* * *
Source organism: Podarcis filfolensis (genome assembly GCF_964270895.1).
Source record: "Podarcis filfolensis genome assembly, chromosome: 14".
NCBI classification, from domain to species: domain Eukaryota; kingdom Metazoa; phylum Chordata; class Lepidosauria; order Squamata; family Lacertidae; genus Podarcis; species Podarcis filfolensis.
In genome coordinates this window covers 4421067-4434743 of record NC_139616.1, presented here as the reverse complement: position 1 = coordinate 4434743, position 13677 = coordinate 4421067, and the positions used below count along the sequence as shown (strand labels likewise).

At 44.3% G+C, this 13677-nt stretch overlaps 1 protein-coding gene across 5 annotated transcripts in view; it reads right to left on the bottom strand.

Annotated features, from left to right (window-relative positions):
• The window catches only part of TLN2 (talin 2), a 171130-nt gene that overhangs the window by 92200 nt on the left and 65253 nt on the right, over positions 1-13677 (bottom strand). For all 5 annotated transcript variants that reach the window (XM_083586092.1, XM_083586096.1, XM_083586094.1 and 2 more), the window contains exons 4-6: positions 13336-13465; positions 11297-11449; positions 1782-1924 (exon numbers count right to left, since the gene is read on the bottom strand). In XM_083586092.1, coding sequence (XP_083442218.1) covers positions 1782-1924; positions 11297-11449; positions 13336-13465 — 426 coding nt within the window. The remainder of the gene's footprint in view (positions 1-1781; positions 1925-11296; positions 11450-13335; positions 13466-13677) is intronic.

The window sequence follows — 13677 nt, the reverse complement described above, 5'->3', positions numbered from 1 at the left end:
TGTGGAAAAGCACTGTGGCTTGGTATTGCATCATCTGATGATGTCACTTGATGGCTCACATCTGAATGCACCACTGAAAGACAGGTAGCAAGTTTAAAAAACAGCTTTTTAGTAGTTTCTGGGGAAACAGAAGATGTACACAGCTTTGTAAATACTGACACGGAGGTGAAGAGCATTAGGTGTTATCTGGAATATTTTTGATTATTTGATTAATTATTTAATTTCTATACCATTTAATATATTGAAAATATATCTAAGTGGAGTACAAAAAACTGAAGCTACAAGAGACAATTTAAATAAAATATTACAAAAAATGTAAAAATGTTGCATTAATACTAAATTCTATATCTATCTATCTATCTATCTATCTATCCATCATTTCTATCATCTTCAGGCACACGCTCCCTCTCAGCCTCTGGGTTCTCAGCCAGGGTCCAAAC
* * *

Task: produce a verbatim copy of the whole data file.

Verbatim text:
Source organism: Podarcis filfolensis (genome assembly GCF_964270895.1).
Source record: "Podarcis filfolensis genome assembly, chromosome: 14".
NCBI classification, from domain to species: domain Eukaryota; kingdom Metazoa; phylum Chordata; class Lepidosauria; order Squamata; family Lacertidae; genus Podarcis; species Podarcis filfolensis.
In genome coordinates this window covers 4421067-4434743 of record NC_139616.1, presented here as the reverse complement: position 1 = coordinate 4434743, position 13677 = coordinate 4421067, and the positions used below count along the sequence as shown (strand labels likewise).

At 44.3% G+C, this 13677-nt stretch overlaps 1 protein-coding gene across 5 annotated transcripts in view; it reads right to left on the bottom strand.

Annotated features, from left to right (window-relative positions):
• The window catches only part of TLN2 (talin 2), a 171130-nt gene that overhangs the window by 92200 nt on the left and 65253 nt on the right, over positions 1-13677 (bottom strand). For all 5 annotated transcript variants that reach the window (XM_083586092.1, XM_083586096.1, XM_083586094.1 and 2 more), the window contains exons 4-6: positions 13336-13465; positions 11297-11449; positions 1782-1924 (exon numbers count right to left, since the gene is read on the bottom strand). In XM_083586092.1, coding sequence (XP_083442218.1) covers positions 1782-1924; positions 11297-11449; positions 13336-13465 — 426 coding nt within the window. The remainder of the gene's footprint in view (positions 1-1781; positions 1925-11296; positions 11450-13335; positions 13466-13677) is intronic.

The window sequence follows — 13677 nt, the reverse complement described above, 5'->3', positions numbered from 1 at the left end:
TGTGGAAAAGCACTGTGGCTTGGTATTGCATCATCTGATGATGTCACTTGATGGCTCACATCTGAATGCACCACTGAAAGACAGGTAGCAAGTTTAAAAAACAGCTTTTTAGTAGTTTCTGGGGAAACAGAAGATGTACACAGCTTTGTAAATACTGACACGGAGGTGAAGAGCATTAGGTGTTATCTGGAATATTTTTGATTATTTGATTAATTATTTAATTTCTATACCATTTAATATATTGAAAATATATCTAAGTGGAGTACAAAAAACTGAAGCTACAAGAGACAATTTAAATAAAATATTACAAAAAATGTAAAAATGTTGCATTAATACTAAATTCTATATCTATCTATCTATCTATCTATCTATCCATCATTTCTATCATCTTCAGGCACACGCTCCCTCTCAGCCTCTGGGTTCTCAGCCAGGGTCCAAAC